Mr. Biden used his session with the allies at Warsaw’s royal castle to repeat his vow to “defend literally every inch of NATO.” So far, the Kremlin has not struck outside Ukraine’s borders, but that restraint has not extended to cyberspace: Google recently reported that cyberstrikes from Russia on computer users in NATO countries in 2022 were up 300 percent over the same period in 2020.

Mr. Biden, who championed the post-Cold War order as chairman of the Senate Foreign Relations Committee and as vice president, used the meeting in Warsaw to underscore how much the world has altered in a year.

“The idea that over 100,000 forces would invade another country — since World War II, nothing like that has happened,’’ Mr. Biden said. “Things have changed radically. And we have to, we have to make sure we change them back.”

Mr. Putin offered a starkly different message, saying that he was restoring Russia to its rightful place, and reassembling territories he contends are part of the Russian empire. Yet Mr. Putin’s public events Wednesday spoke to some of the risks of his stuttering war, whose precise aims he did little to clarify in his 100-minute state-of-the-nation address the day before.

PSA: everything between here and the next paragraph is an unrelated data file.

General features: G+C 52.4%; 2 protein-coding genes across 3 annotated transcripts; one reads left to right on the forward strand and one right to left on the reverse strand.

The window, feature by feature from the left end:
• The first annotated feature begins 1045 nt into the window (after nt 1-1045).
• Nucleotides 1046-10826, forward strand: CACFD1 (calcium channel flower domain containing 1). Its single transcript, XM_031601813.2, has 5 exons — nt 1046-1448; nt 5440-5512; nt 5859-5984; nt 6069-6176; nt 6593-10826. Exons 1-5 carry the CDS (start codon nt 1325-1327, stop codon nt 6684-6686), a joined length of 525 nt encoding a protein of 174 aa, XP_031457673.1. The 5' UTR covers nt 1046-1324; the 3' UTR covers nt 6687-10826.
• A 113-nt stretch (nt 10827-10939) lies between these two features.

Mr. Wang arrived in Moscow after visiting Western European countries, where he sought to persuade their leaders that Beijing wants to encourage an end to the war in Ukraine. But Mr. Wang’s published remarks to Mr. Putin and other Russian officials indicated that Beijing will not risk its friendship with Moscow over Ukraine.

“Both sides engaged in a thorough exchange of views about the Ukraine issue,” the Chinese Foreign Ministry said. Mr. Wang, it said, “approved of Russia’s reaffirmation that it is willing to resolve the issue through dialogue and negotiations.”

After the meeting, Mr. Putin tended to the home front. He walked onto a stage at the Moscow stadium that hosted the 2018 World Cup men’s soccer final and told the Russians in the stands — many of them bused-in students and government workers — that their soldiers were fighting “on our historical borders, for our people.”